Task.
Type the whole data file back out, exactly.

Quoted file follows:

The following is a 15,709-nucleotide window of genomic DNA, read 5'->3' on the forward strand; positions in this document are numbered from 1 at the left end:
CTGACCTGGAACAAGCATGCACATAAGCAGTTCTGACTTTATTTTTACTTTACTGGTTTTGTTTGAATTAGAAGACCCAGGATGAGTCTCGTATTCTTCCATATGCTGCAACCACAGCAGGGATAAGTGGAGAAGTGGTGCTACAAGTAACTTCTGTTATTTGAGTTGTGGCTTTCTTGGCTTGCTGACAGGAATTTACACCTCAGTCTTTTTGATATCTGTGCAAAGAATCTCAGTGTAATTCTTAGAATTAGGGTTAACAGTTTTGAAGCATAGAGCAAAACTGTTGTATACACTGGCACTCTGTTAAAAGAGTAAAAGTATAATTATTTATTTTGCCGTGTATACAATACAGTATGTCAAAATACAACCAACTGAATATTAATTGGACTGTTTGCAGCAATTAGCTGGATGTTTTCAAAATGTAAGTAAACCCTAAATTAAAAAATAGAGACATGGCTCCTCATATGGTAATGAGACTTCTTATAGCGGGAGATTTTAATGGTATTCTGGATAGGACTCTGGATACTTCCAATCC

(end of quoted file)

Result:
The following is a 15,709-nucleotide window of genomic DNA, read 5'->3' on the forward strand; positions in this document are numbered from 1 at the left end:
CTGACCTGGAACAAGCATGCACATAAGCAGTTCTGACTTTATTTTTACTTTACTGGTTTTGTTTGAATTAGAAGACCCAGGATGAGTCTCGTATTCTTCCATATGCTGCAACCACAGCAGGGATAAGTGGAGAAGTGGTGCTACAAGTAACTTCTGTTATTTGAGTTGTGGCTTTCTTGGCTTGCTGACAGGAATTTACACCTCAGTCTTTTTGATATCTGTGCAAAGAATCTCAGTGTAATTCTTAGAATTAGGGTTAACAGTTTTGAAGCATAGAGCAAAACTGTTGTATACACTGGCACTCTGTTAAAAGAGTAAAAGTATAATTATTTATTTTGCCGTGTATACAATACAGTATGTCAAAATACAACCAACTGAATATTAATTGGACTGTTTGCAGCAATTAGCTGGATGTTTTCAAAATGTAAGTAAACCCTAAATTAAAAAATAGAGACATGGCTCCTCATATGGTAATGAGACTTCTTATAGCGGGAGATTTTAATGGTATTCTGGATAGGACTCTGGATACTTCCAATCC